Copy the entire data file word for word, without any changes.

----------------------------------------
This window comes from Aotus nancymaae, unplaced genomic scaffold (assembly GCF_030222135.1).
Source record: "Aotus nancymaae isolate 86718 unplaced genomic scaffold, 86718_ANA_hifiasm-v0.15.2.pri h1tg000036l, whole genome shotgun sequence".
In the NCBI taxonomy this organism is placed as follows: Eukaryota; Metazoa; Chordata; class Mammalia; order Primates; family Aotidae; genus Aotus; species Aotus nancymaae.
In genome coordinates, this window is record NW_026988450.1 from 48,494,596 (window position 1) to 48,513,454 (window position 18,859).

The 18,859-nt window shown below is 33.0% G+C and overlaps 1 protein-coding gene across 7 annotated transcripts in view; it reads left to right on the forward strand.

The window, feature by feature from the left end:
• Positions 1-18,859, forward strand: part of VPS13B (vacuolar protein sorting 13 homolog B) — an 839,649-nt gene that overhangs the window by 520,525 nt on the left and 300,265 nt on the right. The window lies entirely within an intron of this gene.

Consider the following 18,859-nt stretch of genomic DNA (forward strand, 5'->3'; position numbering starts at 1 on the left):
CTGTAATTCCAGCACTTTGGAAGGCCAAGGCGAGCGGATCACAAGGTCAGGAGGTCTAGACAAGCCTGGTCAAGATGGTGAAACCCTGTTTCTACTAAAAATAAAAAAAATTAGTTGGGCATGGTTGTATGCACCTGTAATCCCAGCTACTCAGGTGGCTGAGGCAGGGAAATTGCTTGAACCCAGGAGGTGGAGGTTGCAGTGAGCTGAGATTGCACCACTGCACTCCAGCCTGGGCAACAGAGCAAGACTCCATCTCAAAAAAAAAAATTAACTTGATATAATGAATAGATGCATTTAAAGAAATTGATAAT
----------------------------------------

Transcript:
This window comes from Aotus nancymaae, unplaced genomic scaffold (assembly GCF_030222135.1).
Source record: "Aotus nancymaae isolate 86718 unplaced genomic scaffold, 86718_ANA_hifiasm-v0.15.2.pri h1tg000036l, whole genome shotgun sequence".
In the NCBI taxonomy this organism is placed as follows: Eukaryota; Metazoa; Chordata; class Mammalia; order Primates; family Aotidae; genus Aotus; species Aotus nancymaae.
In genome coordinates, this window is record NW_026988450.1 from 48,494,596 (window position 1) to 48,513,454 (window position 18,859).

The 18,859-nt window shown below is 33.0% G+C and overlaps 1 protein-coding gene across 7 annotated transcripts in view; it reads left to right on the forward strand.

The window, feature by feature from the left end:
• Positions 1-18,859, forward strand: part of VPS13B (vacuolar protein sorting 13 homolog B) — an 839,649-nt gene that overhangs the window by 520,525 nt on the left and 300,265 nt on the right. The window lies entirely within an intron of this gene.

Consider the following 18,859-nt stretch of genomic DNA (forward strand, 5'->3'; position numbering starts at 1 on the left):
CTGTAATTCCAGCACTTTGGAAGGCCAAGGCGAGCGGATCACAAGGTCAGGAGGTCTAGACAAGCCTGGTCAAGATGGTGAAACCCTGTTTCTACTAAAAATAAAAAAAATTAGTTGGGCATGGTTGTATGCACCTGTAATCCCAGCTACTCAGGTGGCTGAGGCAGGGAAATTGCTTGAACCCAGGAGGTGGAGGTTGCAGTGAGCTGAGATTGCACCACTGCACTCCAGCCTGGGCAACAGAGCAAGACTCCATCTCAAAAAAAAAAATTAACTTGATATAATGAATAGATGCATTTAAAGAAATTGATAAT